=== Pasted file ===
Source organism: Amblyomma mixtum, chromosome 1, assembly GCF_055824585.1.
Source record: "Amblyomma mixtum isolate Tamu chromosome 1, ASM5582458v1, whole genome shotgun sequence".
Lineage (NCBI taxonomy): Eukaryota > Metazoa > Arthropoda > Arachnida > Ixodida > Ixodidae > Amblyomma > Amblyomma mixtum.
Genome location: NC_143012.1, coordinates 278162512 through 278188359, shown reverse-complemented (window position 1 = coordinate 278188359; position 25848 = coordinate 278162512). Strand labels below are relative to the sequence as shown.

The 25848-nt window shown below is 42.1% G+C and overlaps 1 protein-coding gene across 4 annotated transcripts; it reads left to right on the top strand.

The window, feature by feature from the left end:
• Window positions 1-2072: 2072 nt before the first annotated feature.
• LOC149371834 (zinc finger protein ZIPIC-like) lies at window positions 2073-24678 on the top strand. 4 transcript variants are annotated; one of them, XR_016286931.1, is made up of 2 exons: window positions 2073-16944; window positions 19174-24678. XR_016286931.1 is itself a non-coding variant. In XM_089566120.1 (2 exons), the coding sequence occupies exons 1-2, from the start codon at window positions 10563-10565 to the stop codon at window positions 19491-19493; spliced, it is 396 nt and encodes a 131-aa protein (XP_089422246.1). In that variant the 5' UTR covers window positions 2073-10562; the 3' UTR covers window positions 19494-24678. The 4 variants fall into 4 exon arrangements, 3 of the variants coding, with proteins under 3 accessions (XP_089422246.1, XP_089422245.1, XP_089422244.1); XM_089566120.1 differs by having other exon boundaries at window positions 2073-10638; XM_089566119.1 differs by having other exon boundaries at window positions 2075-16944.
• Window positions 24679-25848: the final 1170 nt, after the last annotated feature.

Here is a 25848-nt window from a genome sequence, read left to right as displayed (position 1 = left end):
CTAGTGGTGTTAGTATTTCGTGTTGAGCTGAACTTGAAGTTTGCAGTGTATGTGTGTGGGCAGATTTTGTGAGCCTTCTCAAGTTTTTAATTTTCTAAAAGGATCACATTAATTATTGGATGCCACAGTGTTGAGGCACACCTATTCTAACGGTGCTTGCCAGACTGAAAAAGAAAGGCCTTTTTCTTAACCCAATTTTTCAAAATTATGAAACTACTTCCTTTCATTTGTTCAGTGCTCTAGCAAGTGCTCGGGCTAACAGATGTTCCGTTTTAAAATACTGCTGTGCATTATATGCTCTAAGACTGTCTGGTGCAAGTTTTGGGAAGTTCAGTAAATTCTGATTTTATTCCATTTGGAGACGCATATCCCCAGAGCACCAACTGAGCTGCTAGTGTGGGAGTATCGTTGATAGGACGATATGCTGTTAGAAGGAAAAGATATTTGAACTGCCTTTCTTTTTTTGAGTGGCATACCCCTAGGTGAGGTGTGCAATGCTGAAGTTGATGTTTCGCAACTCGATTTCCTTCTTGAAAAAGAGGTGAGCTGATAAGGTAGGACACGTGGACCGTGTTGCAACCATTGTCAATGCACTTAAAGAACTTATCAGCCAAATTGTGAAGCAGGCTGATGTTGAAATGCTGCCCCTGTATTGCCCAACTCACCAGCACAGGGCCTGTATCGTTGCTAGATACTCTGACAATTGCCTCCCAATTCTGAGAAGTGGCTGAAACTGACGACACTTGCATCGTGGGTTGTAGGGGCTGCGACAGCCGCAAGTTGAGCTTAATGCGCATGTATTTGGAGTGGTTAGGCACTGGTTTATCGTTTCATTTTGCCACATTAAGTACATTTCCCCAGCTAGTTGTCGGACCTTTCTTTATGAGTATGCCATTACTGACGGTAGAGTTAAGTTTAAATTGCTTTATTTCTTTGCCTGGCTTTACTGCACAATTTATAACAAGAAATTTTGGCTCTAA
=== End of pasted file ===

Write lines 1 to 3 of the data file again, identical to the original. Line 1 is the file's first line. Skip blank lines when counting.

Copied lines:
Source organism: Amblyomma mixtum, chromosome 1, assembly GCF_055824585.1.
Source record: "Amblyomma mixtum isolate Tamu chromosome 1, ASM5582458v1, whole genome shotgun sequence".
Lineage (NCBI taxonomy): Eukaryota > Metazoa > Arthropoda > Arachnida > Ixodida > Ixodidae > Amblyomma > Amblyomma mixtum.